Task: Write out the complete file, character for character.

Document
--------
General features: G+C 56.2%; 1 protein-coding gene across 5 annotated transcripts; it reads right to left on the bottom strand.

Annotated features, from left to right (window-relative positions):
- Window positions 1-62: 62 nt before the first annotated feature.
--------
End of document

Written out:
General features: G+C 56.2%; 1 protein-coding gene across 5 annotated transcripts; it reads right to left on the bottom strand.

Annotated features, from left to right (window-relative positions):
- Window positions 1-62: 62 nt before the first annotated feature.